Transaction scope

I just read this in the documentation and would like to clarify what it
means:

Both Base#save and Base#destroy come wrapped in a transaction that
ensures that whatever you do in validations or callbacks will happen
under the protected cover of a transaction. So you can use validations
to check for values that the transaction depend on or you can raise
exceptions in the callbacks to rollback.

Does this mean that if I do my_model.save I get a Transaction “for free”
without having to declare one?

And, if so, does it follow that I can write code in “before_save” and/or
“after_save” that updates a second model, my_other_model, safe in the
knowledge that either both models will update or neither will?

Many thanks.

John L. wrote:

I just read this in the documentation and would like to clarify what it
means:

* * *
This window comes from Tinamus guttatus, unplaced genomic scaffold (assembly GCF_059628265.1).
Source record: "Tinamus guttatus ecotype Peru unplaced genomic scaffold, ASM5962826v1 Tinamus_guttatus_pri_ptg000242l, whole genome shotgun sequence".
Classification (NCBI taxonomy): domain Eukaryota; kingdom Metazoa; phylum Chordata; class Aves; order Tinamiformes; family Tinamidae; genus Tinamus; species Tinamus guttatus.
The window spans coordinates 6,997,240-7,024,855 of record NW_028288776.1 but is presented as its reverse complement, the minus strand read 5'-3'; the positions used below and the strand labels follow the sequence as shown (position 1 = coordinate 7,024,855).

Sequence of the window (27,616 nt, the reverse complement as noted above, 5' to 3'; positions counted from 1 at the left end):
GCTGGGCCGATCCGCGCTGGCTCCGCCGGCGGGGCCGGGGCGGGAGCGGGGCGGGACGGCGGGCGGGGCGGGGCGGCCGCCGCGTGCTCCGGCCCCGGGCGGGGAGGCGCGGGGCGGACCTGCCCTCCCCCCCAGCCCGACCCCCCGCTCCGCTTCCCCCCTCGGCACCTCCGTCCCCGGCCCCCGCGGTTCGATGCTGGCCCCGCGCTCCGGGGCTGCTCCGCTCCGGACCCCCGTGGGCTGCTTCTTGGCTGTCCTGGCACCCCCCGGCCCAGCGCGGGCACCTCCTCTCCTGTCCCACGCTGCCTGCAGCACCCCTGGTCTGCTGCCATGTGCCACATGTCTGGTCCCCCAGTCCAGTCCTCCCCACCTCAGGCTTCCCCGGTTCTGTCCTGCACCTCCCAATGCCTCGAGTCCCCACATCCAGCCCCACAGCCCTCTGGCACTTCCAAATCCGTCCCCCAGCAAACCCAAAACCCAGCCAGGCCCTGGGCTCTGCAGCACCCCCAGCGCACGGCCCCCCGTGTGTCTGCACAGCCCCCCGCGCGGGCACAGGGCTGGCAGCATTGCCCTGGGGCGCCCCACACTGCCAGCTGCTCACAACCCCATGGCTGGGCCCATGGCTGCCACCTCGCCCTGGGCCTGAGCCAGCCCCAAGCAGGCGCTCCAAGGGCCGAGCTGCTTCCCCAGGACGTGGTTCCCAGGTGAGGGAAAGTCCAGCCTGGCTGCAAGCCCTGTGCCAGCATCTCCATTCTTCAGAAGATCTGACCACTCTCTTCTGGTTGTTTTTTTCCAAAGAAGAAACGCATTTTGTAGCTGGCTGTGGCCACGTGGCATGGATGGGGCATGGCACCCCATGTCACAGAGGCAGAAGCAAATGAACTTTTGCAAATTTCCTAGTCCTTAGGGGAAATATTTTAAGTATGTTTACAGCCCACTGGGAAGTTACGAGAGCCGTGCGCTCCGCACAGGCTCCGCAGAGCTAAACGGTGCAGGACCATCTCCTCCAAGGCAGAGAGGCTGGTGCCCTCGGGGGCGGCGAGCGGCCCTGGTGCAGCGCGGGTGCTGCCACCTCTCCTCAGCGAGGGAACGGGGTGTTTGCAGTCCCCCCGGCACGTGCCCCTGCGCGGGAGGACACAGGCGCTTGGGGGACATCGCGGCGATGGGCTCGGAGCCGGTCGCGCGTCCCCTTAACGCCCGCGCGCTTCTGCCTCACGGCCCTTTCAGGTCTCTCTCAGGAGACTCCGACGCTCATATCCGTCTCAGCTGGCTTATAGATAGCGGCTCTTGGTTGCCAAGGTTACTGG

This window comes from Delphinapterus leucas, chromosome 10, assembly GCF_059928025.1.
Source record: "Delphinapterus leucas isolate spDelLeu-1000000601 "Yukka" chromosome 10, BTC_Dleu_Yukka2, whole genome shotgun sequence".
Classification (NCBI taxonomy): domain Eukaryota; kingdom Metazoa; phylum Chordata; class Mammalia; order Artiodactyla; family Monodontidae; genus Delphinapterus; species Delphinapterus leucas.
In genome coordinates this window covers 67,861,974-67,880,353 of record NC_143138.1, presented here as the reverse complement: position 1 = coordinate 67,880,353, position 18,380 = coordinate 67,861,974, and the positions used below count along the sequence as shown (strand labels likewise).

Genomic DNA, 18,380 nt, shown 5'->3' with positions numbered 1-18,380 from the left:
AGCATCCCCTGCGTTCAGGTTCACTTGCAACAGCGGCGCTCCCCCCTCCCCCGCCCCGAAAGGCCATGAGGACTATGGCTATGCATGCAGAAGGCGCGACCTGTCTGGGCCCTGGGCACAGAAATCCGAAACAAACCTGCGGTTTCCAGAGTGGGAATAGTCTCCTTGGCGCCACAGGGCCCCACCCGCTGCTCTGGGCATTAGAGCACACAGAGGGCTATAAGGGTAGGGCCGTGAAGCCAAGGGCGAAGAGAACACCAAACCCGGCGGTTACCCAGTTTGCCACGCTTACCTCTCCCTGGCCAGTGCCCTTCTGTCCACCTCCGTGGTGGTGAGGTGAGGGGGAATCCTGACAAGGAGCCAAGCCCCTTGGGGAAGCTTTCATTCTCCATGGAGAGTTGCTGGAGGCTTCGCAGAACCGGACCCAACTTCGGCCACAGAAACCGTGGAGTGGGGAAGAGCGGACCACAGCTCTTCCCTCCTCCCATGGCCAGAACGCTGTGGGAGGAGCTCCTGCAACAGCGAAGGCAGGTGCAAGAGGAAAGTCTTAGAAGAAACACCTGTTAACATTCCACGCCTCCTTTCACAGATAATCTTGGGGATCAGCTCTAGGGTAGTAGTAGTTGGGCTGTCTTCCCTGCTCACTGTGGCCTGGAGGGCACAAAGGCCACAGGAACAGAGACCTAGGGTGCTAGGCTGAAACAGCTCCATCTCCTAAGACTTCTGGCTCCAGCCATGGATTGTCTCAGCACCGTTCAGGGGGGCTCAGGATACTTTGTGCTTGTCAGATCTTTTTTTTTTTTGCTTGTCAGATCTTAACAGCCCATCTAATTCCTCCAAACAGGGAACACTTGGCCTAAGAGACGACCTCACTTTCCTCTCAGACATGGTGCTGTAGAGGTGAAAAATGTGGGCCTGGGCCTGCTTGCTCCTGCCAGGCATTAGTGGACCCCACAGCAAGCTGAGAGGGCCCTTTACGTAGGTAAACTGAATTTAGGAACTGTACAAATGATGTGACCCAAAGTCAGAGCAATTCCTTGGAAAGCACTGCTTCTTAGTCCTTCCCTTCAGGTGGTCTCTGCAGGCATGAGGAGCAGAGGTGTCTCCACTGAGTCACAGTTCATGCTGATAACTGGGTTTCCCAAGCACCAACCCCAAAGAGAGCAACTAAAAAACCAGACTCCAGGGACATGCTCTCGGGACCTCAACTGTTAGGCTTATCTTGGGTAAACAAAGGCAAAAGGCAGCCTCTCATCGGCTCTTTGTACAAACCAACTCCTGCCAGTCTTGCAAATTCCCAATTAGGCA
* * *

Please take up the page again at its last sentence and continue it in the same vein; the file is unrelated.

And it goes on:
Both Base#save and Base#destroy come wrapped in a transaction that
ensures that whatever you do in validations or callbacks will happen
under the protected cover of a transaction. So you can use validations
to check for values that the transaction depend on or you can raise
exceptions in the callbacks to rollback.

Does this mean that if I do my_model.save I get a Transaction “for free”
without having to declare one?

And, if so, does it follow that I can write code in “before_save” and/or
“after_save” that updates a second model, my_other_model, safe in the
knowledge that either both models will update or neither will?

Indeed that is the case. If this behavior is critical to your
application then I also suggest writing the appropriate test cases
(which I recommend either way :wink: to ensure this behavior will persist
over different versions.


Roderick van Domburg
http://www.nedforce.com

Indeed that is the case.
Great, many thanks!

I also suggest writing the appropriate test cases
Yes, you can’t have too many tests!

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